Update 1/10/2022: Gov. Gavin Newsom said in a press conference that he believes “we still have some work to do” on the CPUC plan and that he thinks changes need to be made.
On Dec. 13, the California Public Utilities Commission issued its proposed decision on the successor to the state’s solar net-metering program. This proposal is not yet set in stone — it must be heard and voted upon by the commission, which will happen during the January 27, 2022, business meeting, at the earliest.
The proposal shifts from a net-metering to a net-billing structure, allowing the dollar value of credits to be set at a different level than the energy’s import price. As such, CPUC notes it does not refer to this tariff as NEM 3.0, but rather as the Net Billing tariff. The commission also adds a Grid Participation Charge for solar customers and a long-term Market Transition Credit to encourage storage paired with solar systems.
Net Billing Tariff
The Net Billing Tariff will result in lower incentives than the previous net-metering tariff. The commission made the decision to switch to a new plan based on findings that the current net-metering tariff negatively impacted non-solar customers and disproportionately harmed low-income ratepayers. The CPUC report notes that NEM 1.0 and 2.0 created “equity concerns due to the misalignment between costs and value,” which created “revenue under-collections that must be recovered by nonparticipating customers.”
CPUC calls the new program an “improved version of net billing” that provides an export compensation rate “aligned with the value behind-the-meter energy generation systems provide to the grid based on avoided cost values and import rates that encourage electrification and solar paired with storage.” Net Billing customers can oversize their systems by up to 150% of historical load to allow for future home electrification.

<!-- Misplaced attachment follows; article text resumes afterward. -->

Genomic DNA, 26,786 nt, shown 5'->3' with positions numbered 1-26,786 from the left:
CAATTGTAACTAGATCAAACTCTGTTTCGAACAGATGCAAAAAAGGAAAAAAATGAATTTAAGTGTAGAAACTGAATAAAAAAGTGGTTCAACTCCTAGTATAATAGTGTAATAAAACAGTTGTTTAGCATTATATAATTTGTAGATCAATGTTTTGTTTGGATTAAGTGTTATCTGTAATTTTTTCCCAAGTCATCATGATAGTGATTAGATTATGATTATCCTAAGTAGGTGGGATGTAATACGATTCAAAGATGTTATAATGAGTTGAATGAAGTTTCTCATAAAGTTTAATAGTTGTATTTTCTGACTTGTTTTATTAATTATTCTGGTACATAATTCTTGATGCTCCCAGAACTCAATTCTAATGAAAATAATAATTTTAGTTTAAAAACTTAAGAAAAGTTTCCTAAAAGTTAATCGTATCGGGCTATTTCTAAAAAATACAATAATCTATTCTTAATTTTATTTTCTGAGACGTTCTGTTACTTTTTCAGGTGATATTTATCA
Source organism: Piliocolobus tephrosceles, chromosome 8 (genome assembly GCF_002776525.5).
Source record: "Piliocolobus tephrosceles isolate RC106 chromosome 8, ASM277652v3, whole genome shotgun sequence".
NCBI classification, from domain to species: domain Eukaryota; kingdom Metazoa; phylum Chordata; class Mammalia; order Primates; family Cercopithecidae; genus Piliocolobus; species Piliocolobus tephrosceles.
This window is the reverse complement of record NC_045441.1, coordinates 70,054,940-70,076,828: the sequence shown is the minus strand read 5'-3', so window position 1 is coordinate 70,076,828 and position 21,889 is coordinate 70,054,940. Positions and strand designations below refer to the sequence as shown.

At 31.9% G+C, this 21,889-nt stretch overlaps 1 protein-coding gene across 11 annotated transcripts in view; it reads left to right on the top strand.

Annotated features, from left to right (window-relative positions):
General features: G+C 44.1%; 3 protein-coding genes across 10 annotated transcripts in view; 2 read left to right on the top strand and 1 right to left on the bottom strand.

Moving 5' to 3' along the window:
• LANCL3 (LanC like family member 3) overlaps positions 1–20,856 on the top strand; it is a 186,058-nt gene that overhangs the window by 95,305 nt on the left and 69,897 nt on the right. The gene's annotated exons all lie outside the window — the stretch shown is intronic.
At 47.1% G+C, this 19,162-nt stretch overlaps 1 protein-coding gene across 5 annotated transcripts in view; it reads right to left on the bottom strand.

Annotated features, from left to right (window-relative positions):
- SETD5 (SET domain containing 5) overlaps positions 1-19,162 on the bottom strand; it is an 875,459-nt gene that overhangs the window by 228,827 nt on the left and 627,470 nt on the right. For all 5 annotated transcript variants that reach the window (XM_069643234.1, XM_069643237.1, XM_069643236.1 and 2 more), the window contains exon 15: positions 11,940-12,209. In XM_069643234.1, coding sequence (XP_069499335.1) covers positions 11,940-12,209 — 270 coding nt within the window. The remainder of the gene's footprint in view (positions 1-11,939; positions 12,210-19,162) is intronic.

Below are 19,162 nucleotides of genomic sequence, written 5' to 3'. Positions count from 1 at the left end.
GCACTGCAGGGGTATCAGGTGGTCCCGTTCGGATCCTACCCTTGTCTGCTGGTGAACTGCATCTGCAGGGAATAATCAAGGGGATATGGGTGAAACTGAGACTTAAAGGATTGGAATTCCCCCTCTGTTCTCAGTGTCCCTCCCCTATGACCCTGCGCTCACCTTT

The Net Billing values for the first five years following a customer’s interconnection date will be based on a schedule of values for each hour from the most recent Avoided Cost Calculator, which provides avoided cost values for each climate zone.
CPUC says this “lock-in period” is meant to ensure customer-sited solar continues to grow sustainably and enhance consumer protection measures. After those five years, export compensation will be based on average monthly avoided cost values.
Market Transition Credit
The successor tariff also includes a Market Transition Credit, which offers a four-year “glide path” for the industry and encourages customers to pair solar with storage. The Market Transition Credit will allow customers to lock in a 10-year payback period that includes up to $5.25/kW for residential solar + storage and solar-only systems. Customers who are required to install solar pursuant to the new construction requirements under Title 24 Building Energy Efficiency Standards are not eligible for this credit.